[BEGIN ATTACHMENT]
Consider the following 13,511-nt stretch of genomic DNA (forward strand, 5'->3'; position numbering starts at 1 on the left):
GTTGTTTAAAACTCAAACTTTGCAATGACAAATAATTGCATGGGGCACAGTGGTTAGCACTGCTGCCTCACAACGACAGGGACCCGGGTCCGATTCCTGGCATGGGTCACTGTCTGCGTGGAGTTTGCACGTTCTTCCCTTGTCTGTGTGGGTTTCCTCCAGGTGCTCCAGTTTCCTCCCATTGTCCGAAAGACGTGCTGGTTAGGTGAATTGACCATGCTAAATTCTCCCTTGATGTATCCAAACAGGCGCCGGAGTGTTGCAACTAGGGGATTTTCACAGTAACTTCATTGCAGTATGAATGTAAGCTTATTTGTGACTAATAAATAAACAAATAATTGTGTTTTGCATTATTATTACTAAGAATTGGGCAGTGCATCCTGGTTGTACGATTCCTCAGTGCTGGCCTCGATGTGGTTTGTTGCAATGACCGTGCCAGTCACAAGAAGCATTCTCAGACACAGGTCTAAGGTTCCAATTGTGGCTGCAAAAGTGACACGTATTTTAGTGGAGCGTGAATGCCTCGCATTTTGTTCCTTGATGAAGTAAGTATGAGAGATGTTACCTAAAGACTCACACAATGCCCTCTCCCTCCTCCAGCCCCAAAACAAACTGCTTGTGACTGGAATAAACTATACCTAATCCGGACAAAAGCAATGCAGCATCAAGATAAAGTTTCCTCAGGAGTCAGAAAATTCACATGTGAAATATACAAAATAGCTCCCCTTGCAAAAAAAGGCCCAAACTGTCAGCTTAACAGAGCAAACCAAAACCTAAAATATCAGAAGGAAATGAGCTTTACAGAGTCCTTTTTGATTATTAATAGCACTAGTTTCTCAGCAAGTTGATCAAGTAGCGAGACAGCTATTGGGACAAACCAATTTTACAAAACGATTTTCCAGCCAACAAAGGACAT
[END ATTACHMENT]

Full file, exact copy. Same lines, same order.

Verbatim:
Consider the following 13,511-nt stretch of genomic DNA (forward strand, 5'->3'; position numbering starts at 1 on the left):
GTTGTTTAAAACTCAAACTTTGCAATGACAAATAATTGCATGGGGCACAGTGGTTAGCACTGCTGCCTCACAACGACAGGGACCCGGGTCCGATTCCTGGCATGGGTCACTGTCTGCGTGGAGTTTGCACGTTCTTCCCTTGTCTGTGTGGGTTTCCTCCAGGTGCTCCAGTTTCCTCCCATTGTCCGAAAGACGTGCTGGTTAGGTGAATTGACCATGCTAAATTCTCCCTTGATGTATCCAAACAGGCGCCGGAGTGTTGCAACTAGGGGATTTTCACAGTAACTTCATTGCAGTATGAATGTAAGCTTATTTGTGACTAATAAATAAACAAATAATTGTGTTTTGCATTATTATTACTAAGAATTGGGCAGTGCATCCTGGTTGTACGATTCCTCAGTGCTGGCCTCGATGTGGTTTGTTGCAATGACCGTGCCAGTCACAAGAAGCATTCTCAGACACAGGTCTAAGGTTCCAATTGTGGCTGCAAAAGTGACACGTATTTTAGTGGAGCGTGAATGCCTCGCATTTTGTTCCTTGATGAAGTAAGTATGAGAGATGTTACCTAAAGACTCACACAATGCCCTCTCCCTCCTCCAGCCCCAAAACAAACTGCTTGTGACTGGAATAAACTATACCTAATCCGGACAAAAGCAATGCAGCATCAAGATAAAGTTTCCTCAGGAGTCAGAAAATTCACATGTGAAATATACAAAATAGCTCCCCTTGCAAAAAAAGGCCCAAACTGTCAGCTTAACAGAGCAAACCAAAACCTAAAATATCAGAAGGAAATGAGCTTTACAGAGTCCTTTTTGATTATTAATAGCACTAGTTTCTCAGCAAGTTGATCAAGTAGCGAGACAGCTATTGGGACAAACCAATTTTACAAAACGATTTTCCAGCCAACAAAGGACAT